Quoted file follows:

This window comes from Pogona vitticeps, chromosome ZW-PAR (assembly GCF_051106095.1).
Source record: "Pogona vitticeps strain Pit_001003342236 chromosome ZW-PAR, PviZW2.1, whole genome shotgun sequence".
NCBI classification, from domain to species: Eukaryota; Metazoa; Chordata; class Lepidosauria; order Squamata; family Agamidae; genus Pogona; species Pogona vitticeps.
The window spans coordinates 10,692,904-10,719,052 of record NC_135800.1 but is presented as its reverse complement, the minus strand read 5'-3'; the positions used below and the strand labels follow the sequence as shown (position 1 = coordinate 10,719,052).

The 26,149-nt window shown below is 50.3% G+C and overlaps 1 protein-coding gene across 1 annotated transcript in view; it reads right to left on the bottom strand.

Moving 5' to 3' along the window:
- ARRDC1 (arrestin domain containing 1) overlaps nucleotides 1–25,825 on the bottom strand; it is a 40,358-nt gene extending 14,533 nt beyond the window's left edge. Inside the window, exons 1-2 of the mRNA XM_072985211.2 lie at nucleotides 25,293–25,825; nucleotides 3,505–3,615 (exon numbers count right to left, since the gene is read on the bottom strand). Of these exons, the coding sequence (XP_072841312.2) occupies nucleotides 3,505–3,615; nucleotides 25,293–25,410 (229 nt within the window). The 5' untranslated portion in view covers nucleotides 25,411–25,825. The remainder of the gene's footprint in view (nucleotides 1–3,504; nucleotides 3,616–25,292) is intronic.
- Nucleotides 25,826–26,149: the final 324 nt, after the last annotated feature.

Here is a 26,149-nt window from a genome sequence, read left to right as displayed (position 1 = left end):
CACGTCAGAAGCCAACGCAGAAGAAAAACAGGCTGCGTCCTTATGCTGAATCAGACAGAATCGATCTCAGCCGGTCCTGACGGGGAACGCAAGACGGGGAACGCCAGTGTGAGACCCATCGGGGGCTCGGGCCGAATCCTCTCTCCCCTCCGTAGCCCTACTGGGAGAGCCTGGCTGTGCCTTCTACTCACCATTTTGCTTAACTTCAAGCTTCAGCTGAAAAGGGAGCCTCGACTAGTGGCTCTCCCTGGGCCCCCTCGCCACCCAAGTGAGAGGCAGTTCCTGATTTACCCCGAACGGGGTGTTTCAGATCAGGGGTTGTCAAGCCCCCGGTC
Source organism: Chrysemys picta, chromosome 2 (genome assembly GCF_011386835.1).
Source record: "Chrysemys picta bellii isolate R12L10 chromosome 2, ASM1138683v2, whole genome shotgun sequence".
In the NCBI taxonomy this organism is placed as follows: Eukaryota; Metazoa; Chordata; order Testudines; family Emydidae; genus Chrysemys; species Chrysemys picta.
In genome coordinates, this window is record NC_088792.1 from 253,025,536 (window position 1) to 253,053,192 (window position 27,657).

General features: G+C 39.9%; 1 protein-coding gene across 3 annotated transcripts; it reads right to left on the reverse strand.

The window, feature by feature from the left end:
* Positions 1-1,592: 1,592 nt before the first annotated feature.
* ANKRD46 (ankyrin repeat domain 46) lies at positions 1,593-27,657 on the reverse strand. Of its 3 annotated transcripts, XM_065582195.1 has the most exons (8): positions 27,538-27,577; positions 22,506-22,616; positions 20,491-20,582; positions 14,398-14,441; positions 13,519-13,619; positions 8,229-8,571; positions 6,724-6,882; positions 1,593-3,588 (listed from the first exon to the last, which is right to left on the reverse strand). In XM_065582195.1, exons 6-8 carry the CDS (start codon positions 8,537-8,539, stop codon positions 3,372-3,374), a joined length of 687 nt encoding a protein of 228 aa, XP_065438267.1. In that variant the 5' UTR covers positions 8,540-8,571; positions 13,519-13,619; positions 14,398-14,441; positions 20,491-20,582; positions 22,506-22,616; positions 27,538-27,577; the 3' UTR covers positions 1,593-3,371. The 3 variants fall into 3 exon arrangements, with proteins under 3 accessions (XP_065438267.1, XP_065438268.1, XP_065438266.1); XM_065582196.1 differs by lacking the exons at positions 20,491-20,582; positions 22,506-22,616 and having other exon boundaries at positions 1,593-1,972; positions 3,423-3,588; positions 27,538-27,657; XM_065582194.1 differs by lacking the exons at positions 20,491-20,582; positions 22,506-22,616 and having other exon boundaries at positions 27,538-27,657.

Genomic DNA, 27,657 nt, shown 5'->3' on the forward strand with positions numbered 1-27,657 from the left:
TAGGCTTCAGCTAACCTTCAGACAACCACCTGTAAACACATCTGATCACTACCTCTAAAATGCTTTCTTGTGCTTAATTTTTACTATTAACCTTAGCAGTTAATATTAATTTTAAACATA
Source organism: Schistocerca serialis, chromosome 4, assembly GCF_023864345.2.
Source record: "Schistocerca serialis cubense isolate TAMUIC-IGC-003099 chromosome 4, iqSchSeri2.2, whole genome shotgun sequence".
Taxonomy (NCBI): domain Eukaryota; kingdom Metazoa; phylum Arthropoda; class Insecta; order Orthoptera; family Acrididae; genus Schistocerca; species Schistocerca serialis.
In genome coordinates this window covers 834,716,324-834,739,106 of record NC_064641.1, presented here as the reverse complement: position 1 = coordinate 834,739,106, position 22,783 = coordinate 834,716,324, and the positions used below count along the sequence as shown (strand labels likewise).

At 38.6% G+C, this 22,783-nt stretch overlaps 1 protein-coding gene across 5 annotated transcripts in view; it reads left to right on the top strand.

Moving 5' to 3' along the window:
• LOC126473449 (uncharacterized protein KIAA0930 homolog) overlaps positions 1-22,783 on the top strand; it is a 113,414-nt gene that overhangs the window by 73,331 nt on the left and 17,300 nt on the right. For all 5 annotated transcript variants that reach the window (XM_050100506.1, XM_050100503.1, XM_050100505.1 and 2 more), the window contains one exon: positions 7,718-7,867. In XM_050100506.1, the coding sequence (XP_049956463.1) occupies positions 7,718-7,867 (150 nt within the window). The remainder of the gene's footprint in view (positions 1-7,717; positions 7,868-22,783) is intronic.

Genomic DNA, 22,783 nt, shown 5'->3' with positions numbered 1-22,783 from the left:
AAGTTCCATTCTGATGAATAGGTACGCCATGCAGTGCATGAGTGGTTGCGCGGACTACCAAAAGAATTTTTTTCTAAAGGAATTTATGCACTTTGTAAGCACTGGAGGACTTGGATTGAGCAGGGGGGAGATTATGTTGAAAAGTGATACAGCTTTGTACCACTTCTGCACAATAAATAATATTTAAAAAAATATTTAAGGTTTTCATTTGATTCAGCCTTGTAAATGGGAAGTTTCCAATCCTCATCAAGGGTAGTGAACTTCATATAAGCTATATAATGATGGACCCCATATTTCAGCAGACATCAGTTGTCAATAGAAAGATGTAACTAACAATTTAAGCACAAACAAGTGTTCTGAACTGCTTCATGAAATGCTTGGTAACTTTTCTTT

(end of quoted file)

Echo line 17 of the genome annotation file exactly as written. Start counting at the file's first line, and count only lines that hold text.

* Positions 1-1,592: 1,592 nt before the first annotated feature.